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Epstein, Julius J. (1909–2000), and Philip G. (1909–1952)

EPSTEIN, JULIUS J. (1909–2000), AND PHILIP G. (1909–1952)

EPSTEIN, JULIUS J. (1909–2000), AND PHILIP G. (1909–1952), U.S. screenwriters. New York-born identical twins, Julius and Philip Epstein graduated from Pennsylvania State University in 1931. They had their first play, And Stars Remain, produced by the Theatre Guild in 1936. After working separately for two years, they joined Warner Brothers and became the best-known screenwriting team of the 1940s. Their films included Daughters Courageous (1939), Four Wives (1939), No Time for Comedy (1940), Casablanca (1942), The Bride Came c.o.d. (1941), The Strawberry Blonde (1941), The Man Who Came to Dinner (1941), Yankee Doodle Dandy (1942), The Male Animal (1942), The Battle of Britain (1943), Arsenic and Old Lace (1944), Mr. Skeffington (1944), Saturday's Children (1946), Romance on the High Seas (1948), My Foolish Heart (1949), Take Care of My Little Girl (1951), Forever Female (1953), The Last Time I Saw Paris (1954), and The Brothers Karamazov (1958).

In 1943, the Epstein brothers won a Best Screenplay Academy Award for Casablanca, which they had adapted from an unproduced play with the forgettable title "Everybody Comes to Rick's."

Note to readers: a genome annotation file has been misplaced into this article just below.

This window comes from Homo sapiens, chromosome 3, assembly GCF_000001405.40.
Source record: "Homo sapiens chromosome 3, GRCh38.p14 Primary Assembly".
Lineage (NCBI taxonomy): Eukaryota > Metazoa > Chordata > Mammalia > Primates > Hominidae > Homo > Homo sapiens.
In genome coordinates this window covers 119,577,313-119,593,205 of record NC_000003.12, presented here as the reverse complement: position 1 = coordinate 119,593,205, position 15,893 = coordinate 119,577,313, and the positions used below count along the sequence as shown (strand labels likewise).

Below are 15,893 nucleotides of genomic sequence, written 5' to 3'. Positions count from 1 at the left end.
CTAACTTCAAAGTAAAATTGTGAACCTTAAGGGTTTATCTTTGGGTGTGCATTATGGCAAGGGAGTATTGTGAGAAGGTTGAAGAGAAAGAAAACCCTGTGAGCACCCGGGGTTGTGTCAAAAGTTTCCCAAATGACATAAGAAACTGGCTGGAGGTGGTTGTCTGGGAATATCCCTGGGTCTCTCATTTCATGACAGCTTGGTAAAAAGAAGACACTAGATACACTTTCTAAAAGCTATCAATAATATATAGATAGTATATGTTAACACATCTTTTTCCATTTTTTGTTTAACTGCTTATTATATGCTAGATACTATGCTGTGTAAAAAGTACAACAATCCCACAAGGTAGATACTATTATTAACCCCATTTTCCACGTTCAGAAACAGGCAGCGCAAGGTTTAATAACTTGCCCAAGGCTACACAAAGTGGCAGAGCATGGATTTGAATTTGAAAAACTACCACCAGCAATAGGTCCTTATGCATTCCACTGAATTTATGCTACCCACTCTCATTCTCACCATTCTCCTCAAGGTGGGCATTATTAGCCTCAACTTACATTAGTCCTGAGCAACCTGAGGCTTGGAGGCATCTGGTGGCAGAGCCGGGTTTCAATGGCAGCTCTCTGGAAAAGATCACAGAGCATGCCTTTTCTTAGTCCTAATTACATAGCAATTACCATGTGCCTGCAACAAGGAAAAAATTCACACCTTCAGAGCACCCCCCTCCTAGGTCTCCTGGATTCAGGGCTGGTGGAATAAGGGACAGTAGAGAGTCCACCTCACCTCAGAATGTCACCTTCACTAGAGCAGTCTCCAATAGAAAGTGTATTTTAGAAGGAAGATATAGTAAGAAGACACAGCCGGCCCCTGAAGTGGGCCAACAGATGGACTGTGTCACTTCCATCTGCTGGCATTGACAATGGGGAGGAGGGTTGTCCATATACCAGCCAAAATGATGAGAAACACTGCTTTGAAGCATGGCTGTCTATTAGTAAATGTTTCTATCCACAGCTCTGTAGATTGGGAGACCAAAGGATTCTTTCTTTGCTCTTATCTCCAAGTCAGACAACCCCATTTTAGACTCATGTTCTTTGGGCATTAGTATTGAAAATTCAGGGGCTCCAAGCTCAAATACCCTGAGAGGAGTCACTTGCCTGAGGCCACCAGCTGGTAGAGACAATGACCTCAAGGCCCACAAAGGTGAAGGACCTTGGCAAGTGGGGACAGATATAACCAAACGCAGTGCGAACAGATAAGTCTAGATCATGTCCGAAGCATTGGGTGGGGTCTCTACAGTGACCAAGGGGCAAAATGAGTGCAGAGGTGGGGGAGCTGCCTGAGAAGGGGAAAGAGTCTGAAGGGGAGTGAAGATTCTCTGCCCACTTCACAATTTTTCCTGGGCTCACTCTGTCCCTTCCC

After Philip's death, Julius continued to work alone. Among his screenplays were his Oscar-nominated Four Daughters (1938), The Tender Trap (1955), The Reluctant Debutante (1958), Take a Giant Step (1959), Tall Story (1960), Light in the Piazza (1962), Fanny (1964), Send Me No Flowers (1964), Any Wednesday (1966), his Oscar-nominated Pete 'n' Tillie (1972), Cross of Iron (1977), House Calls (1978), and his Oscar-nominated Reuben, Reuben (1983).

In 1956 Julius won a Laurel Award for Screenwriting Achievement. In 1998, some 15 years after he had retired, Julius received the Los Angeles Film Critics Association Career Achievement Award.

[Jonathan Licht /

Ruth Beloff (2nd ed.)]

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